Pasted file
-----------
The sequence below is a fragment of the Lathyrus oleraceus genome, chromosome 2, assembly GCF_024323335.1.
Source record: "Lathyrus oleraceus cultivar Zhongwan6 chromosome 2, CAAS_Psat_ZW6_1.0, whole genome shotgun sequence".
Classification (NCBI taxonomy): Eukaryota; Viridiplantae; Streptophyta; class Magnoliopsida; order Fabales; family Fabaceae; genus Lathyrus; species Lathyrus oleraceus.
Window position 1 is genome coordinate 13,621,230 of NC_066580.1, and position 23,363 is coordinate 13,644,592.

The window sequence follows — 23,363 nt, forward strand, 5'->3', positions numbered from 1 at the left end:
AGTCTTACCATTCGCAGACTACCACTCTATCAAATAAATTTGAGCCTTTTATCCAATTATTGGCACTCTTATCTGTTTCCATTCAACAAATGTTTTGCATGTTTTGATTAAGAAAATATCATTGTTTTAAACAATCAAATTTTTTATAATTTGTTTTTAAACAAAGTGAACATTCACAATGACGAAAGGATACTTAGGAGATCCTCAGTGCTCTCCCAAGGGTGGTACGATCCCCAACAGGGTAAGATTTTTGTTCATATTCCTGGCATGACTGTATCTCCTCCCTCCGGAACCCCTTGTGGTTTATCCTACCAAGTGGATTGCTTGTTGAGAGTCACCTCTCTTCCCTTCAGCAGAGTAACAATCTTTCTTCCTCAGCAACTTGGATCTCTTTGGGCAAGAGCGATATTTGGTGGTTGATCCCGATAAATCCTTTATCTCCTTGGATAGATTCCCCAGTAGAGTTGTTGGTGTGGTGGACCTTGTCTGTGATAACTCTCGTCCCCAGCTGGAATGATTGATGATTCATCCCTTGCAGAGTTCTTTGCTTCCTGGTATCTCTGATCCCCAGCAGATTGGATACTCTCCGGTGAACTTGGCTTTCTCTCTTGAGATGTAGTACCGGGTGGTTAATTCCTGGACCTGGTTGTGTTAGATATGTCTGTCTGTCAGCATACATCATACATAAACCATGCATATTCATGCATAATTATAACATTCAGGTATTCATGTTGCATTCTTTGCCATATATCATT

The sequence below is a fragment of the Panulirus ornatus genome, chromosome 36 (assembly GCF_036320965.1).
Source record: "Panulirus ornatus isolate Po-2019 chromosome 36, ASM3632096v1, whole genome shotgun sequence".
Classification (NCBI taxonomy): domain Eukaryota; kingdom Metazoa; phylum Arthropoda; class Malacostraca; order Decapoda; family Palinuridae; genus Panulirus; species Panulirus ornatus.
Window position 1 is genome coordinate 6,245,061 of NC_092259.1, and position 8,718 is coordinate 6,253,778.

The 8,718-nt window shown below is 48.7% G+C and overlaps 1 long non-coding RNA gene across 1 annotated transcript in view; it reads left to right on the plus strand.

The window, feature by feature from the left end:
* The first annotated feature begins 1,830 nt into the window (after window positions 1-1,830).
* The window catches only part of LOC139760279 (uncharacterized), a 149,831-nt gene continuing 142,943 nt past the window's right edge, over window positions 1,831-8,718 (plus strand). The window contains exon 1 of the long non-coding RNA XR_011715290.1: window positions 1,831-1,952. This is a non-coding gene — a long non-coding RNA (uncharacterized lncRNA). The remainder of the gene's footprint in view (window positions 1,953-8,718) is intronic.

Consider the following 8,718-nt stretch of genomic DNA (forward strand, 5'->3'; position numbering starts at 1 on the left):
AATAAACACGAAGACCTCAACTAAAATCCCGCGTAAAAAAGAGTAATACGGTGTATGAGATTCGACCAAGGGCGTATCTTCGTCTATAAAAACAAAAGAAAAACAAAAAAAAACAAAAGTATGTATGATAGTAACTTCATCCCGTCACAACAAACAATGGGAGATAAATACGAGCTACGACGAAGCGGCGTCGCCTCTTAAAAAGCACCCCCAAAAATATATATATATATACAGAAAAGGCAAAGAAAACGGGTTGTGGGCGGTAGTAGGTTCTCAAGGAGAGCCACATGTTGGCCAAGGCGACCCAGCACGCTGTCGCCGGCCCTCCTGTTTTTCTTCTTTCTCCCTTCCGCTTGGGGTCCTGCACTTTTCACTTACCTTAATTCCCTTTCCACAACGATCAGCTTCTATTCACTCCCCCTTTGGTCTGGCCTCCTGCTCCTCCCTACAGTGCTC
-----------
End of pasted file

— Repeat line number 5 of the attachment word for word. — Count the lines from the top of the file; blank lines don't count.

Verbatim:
The window sequence follows — 23,363 nt, forward strand, 5'->3', positions numbered from 1 at the left end: